The Commission also did not consider the impact of its Tribal Rural Limitation on service access and affordability. Although referring to the general disparity between urban and rural areas in the United States in terms of telecommunications infrastructure, see 2017 Lifeline Order, note 11, ¶ 3, the Commission pointed to no record evidence that telecommunications services are more available or more affordable for low-income consumers on urban Tribal lands than on rural Tribal lands, such that the enhanced subsidy would be less necessary in urban areas for furthering the Lifeline program's primary goals of access and affordability. See id. ¶¶ 3–9. Even with a developed infrastructure of network services in urban areas, low-income consumers may still be unable to afford those services without the enhanced Tribal subsidy. The Commission failed to refer to any data considering the relevant impacts on service access and affordability.
The Commission also failed to refer to data considering the impact of its Tribal Rural Limitation on incentivizing infrastructure deployment. The Commission referred to the deployment data only for fixed voice and broadband service. See 2017 Lifeline Order, note 11, ¶ 9. It did not show that it examined deployment data for the wireless services, to which the vast majority of Tribal Lifeline recipients subscribe. See id. ¶ 23.18 The Commission's conclusion that limiting the enhanced Tribal subsidy to rural lands will incentivize deployment is thus speculative. By failing to “examine the relevant data,” the Commission's adoption of the Tribal Rural Limitation was arbitrary and capricious. NTCH, Inc. v. FCC, 841 F.3d 497, 502 (D.C. Cir. 2016) (quoting State Farm, 463 U.S. at 43, 103 S.Ct. 2856).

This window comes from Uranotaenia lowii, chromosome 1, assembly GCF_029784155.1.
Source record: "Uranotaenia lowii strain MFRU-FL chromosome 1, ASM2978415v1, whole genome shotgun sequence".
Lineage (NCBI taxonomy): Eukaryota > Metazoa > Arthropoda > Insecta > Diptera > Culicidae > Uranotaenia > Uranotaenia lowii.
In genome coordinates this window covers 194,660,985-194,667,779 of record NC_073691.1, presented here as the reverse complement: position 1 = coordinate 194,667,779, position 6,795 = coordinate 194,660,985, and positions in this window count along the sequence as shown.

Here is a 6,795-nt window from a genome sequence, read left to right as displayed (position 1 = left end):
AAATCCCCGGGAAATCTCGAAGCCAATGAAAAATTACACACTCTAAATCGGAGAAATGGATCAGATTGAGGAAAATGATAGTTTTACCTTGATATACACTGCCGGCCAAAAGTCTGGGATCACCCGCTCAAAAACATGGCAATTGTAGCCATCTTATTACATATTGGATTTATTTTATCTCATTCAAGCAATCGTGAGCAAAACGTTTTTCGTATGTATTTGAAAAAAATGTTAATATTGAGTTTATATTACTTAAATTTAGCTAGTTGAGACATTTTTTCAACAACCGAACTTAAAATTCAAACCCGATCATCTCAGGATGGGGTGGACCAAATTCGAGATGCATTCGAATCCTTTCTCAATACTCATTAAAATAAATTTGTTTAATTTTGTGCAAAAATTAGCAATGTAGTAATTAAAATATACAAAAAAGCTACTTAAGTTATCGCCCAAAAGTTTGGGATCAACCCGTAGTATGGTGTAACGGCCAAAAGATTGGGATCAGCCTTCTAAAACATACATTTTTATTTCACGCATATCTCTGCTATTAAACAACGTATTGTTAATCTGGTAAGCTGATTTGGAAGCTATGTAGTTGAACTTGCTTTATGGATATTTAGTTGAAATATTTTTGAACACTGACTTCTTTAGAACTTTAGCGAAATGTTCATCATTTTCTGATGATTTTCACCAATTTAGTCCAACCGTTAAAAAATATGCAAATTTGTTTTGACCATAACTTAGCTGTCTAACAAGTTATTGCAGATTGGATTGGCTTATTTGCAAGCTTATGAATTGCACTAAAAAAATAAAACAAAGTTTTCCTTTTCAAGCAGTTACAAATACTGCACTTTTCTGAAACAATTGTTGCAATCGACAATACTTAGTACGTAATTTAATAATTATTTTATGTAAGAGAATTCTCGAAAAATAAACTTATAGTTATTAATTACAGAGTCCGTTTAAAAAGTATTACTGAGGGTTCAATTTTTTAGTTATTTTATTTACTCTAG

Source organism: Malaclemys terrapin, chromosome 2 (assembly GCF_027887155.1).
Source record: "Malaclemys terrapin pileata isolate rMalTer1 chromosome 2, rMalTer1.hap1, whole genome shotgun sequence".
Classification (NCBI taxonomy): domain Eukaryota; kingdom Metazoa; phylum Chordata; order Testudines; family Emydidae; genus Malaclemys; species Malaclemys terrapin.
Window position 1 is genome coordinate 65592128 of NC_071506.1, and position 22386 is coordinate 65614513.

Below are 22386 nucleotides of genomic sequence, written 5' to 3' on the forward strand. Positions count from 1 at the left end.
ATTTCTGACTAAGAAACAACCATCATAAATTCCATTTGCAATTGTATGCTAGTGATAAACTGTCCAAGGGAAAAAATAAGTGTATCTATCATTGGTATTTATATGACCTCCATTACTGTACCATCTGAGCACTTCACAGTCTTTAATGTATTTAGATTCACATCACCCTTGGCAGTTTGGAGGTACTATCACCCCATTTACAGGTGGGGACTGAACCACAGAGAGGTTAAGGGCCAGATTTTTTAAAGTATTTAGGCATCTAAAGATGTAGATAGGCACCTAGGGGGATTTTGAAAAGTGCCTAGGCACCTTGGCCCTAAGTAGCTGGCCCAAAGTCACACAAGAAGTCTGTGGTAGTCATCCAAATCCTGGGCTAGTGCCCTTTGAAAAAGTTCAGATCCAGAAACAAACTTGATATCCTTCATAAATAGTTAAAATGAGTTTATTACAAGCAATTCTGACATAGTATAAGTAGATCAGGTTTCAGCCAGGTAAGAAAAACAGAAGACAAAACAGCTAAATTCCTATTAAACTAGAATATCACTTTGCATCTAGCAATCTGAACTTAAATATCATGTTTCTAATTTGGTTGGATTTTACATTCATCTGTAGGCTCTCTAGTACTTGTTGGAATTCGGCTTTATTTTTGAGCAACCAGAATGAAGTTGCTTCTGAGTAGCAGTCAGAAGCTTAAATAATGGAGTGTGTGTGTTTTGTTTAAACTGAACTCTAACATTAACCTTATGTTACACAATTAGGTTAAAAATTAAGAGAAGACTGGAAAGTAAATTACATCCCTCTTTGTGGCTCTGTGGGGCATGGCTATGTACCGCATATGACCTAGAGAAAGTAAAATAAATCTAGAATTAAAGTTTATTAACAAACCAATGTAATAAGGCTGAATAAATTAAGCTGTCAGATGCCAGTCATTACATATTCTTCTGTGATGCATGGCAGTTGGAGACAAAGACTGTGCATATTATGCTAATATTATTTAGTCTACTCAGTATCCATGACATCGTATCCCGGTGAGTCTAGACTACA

Petitioners challenge the 2017 Lifeline Order on procedural grounds as well. An agency's substantive rules are subject to the requirements of notice-and-comment rulemaking under the APA. Mendoza v. Perez, 754 F.3d 1002, 1020–21 (D.C. Cir. 2014). To meet the rulemaking requirements of section 553 of the APA, an agency “must provide sufficient factual detail and rationale for the rule to permit interested parties to comment meaningfully.” Florida Power & Light Co. v. United States, 846 F.2d 765, 771 (D.C. Cir. 1988). After publishing notice in the Federal Register of “the terms or substance of the proposed rule or a description of the subjects and issues involved,” the agency “shall give interested persons an opportunity to participate in the rule making through submission of written data, views, or arguments.” 5 U.S.C § 553(b), (c). For notice to be sufficient, the final rule must be “a logical outgrowth” of the proposed rule in the sense that the original notice must “adequately frame the subjects for discussion.” Omnipoint Corp. v. FCC, 78 F.3d 620, 631 (D.C. Cir. 1996). Put otherwise, “the affected party ‘should have anticipated’ the agency's final course in light of the initial notice.” Covad Commc'ns Co. v. FCC, 450 F.3d 528, 548 (D.C. Cir. 2006). A reviewing court is to take “due account ․ of the rule of prejudicial error.” 5 U.S.C. § 706.
Petitioners maintain that the Tribal Rural Limitation is not a “logical outgrowth” of the Commission's proposal in the 2015 Lifeline Second FNPRM. That proposal called for using the Department of Agriculture's rule excluding towns or cities with populations greater than 10,000. The final rule excludes “urbanized areas” and “urban clusters” with populations greater than 25,000; in effect, this definition can and does exclude some small towns of significantly less than 25,000 or even 10,000 people (despite contrary terms in the proposed rule).19 The Commission sought comment on several population-density-based definitions for “rural” lands, but neither the adopted E-Rate definition nor the “urban cluster” methodology was mentioned in the notice.